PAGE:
This has been a very interesting year for the Toyota Camry. 2013 marks the 30th year of the Camry’s existence, and for those of us keeping score, this will be the 12th year in a row that Toyota’s flagship sedan has sat as the best-selling car in America. Coincidentally, this year is also when the Toyota Camry has surpassed 10 million sales in the US.
With the achievement of these two magnificent milestones, you’d think that the future of the Toyota Camry would be brighter than ever. However, as you continue reading, you’ll find that some of Toyota’s competitors may finally be coming close to overthrowing the king.
Toyota Camry Offers Unprecedented Reliability and Resaleability
First, let’s look at what’s made the Camry so popular these past 11 years. Over and over again, the unique selling point Toyota hammers home about their sedan is its resilience. Toyota claims that of the 10 million total Camrys sold in America, 6.4 million are still on the road today — that’s 65% of all Camrys ever to roll off the lot of a US dealership! Apparently, 773 of those are 1983 originals.
A look at the economic side of the Toyota Camry will reveal that there’s only one other car in the mid-size sedan segment with a higher 36-month estimated value – the Honda Accord. After three years, a 2013 Toyota Camry is expected to be worth about 54% of its original value; the current Accord is estimated to be worth about 56%. The segment average is just a hair over 50%.
At this point, you may be starting to scratch your head. If the Camry is more robust than ever (and it is), and it’s projected to retain the second-most value in its class, then what’s the problem?
Increased Incentives and More Fleet Sales Cause Worry
The problem is what Toyota is being forced to do in order to retain the Camry’s place at the top of the food chain. According to a an interesting story over at Automotive News, Toyota insiders are worried that increased incentives and a higher percentage of fleet sales will have a negative long-term effect on the Japanese car’s resale value. In other words, because Camrys are being sold cheaper and in greater volumes than ever before, they can’t possibly retain their value. It’s basic supply and demand.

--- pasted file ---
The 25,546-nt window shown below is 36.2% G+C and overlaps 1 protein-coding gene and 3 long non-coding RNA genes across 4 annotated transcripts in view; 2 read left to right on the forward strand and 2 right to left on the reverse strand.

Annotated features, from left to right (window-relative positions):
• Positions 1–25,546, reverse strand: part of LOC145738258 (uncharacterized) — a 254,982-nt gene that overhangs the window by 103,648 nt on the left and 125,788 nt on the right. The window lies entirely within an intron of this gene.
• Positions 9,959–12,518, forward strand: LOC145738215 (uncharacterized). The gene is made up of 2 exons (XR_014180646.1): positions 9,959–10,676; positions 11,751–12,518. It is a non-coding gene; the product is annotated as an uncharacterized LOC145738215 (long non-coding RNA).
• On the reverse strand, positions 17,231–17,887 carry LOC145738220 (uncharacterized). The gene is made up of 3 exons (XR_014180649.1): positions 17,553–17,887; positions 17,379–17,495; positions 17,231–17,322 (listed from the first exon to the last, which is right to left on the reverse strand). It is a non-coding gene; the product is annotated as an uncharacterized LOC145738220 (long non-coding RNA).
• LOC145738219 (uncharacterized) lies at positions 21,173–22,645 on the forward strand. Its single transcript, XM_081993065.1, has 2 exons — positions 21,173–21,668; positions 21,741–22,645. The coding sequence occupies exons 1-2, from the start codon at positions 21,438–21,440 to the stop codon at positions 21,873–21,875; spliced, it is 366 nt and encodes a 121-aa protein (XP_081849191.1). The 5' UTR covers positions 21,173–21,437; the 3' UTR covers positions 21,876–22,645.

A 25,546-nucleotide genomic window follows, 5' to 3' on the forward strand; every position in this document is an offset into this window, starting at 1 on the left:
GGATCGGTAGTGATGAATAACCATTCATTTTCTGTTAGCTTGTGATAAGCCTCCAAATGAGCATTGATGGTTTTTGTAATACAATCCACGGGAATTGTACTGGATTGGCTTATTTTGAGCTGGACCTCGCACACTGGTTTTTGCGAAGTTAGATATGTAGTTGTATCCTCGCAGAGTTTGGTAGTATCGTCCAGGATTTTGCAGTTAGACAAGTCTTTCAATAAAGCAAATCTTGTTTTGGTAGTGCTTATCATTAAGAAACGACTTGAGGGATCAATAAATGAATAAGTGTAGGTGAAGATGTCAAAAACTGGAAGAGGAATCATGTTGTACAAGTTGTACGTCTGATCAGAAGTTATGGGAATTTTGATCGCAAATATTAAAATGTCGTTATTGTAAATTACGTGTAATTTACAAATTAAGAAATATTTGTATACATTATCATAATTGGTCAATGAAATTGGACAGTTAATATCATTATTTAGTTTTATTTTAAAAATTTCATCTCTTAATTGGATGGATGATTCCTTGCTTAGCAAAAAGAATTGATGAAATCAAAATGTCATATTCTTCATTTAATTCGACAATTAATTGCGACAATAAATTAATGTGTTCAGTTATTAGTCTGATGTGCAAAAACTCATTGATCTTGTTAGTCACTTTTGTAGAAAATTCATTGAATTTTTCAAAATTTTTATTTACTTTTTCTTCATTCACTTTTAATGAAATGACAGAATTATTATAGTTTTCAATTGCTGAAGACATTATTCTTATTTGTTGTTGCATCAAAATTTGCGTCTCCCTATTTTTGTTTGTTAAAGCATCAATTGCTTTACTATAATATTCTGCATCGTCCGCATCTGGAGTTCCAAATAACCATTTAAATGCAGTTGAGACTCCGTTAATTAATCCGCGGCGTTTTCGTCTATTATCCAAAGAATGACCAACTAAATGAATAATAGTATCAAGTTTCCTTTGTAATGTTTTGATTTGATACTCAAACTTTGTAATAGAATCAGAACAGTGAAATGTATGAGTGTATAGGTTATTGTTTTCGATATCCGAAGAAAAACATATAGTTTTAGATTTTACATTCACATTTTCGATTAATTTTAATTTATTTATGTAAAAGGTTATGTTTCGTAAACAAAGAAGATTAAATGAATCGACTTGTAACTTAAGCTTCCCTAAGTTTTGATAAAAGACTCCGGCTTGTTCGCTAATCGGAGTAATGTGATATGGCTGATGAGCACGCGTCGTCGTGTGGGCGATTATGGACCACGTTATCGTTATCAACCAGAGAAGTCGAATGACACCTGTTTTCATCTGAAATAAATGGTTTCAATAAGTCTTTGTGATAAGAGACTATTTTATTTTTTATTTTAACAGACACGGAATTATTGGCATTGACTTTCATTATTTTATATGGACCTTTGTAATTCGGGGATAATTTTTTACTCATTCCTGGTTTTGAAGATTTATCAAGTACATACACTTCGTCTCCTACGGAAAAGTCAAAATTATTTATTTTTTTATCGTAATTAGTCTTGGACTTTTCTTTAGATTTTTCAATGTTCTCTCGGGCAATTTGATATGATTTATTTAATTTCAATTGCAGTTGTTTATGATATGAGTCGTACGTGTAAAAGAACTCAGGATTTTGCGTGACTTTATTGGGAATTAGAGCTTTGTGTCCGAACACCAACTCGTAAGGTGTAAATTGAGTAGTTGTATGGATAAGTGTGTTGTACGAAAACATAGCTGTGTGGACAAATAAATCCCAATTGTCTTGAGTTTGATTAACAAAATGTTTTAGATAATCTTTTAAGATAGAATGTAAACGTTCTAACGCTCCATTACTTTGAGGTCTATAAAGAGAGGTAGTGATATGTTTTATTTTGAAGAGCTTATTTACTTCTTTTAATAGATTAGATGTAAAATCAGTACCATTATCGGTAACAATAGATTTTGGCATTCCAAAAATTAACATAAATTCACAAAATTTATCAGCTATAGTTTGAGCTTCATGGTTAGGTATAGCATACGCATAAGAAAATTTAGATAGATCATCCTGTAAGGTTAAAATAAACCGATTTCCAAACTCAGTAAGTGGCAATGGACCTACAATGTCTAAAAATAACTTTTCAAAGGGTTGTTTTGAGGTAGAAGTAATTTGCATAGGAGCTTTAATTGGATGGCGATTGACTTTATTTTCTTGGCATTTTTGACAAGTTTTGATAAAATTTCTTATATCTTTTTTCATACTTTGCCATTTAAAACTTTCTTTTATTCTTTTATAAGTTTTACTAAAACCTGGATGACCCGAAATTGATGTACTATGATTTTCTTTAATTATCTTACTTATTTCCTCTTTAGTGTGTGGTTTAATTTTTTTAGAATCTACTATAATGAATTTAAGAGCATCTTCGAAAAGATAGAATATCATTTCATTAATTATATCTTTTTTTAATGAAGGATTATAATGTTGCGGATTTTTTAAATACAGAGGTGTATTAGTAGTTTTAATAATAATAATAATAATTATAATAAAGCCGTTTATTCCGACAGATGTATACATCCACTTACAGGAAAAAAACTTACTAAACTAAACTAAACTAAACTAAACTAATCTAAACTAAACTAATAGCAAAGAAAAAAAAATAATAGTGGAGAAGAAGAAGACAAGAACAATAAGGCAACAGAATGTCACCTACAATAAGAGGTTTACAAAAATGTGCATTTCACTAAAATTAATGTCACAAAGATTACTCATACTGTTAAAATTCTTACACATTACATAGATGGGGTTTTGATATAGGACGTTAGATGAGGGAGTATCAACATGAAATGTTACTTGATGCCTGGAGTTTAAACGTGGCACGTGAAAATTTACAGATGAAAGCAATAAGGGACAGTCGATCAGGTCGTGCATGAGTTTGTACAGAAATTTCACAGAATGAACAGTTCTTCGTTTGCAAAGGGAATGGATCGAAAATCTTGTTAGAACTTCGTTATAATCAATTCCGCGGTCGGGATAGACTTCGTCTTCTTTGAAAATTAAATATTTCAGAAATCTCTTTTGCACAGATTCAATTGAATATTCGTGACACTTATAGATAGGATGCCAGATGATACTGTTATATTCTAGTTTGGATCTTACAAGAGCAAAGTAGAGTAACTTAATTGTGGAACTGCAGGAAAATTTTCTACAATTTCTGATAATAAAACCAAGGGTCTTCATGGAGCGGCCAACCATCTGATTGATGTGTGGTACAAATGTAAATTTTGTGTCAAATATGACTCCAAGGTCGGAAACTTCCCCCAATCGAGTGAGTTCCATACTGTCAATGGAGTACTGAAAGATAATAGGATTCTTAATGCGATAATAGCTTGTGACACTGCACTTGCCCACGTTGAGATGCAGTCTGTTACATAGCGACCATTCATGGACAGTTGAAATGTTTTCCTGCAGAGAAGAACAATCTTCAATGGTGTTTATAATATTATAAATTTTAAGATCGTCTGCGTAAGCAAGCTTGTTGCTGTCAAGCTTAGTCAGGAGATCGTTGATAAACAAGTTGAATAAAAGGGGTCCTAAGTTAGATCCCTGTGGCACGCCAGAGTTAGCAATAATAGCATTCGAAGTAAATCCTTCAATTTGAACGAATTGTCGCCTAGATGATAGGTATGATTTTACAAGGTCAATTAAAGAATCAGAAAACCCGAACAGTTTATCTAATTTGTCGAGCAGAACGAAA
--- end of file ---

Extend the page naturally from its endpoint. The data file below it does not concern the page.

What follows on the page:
But, believe it or not, there are some smart people working at Toyota. Even though they currently average $2,750 in incentives per Camry ($450 more than at the beginning of 2013), they’re not doing it in ignorance. Automotive News reports that Bill Fay, Toyota Division General Manager, had this to say about the Camry’s future, “We will do what is necessary to get the vehicle into the hands of new and loyal customers. Incentives will remain as competitive as they need to be.”
In other words, Toyota now has the most competitive incentives in its class, and they want to keep it that way. Really, it makes sense. Even if the resale value of the Camry suffers over the long haul, if total sales improve, it’s at least a wash. And, it’s reasonable to assume that most drivers who buy a Camry once will be impressed enough to do so again… Toyota is counting on brand loyalty over economical positioning for long-term success.
Is the Toyota Camry Headed Downhill?
Should you be worried that the Toyota Camry will lose its title as the best-selling car in America in 2014? Probably not, but anything is possible.
Should you be worried that the Camry will continue to be an excellent, robust vehicle, one of the top sedans in the world? No. Absolutely not.
Most importantly, is Toyota worried? Not a chance. “We couldn’t be more excited about Camry’s 10 millionth sale in the US,” said senior VP Bill Carter. All eyes ahead. Toyota’s got a plan.leave a response, trackback from your own site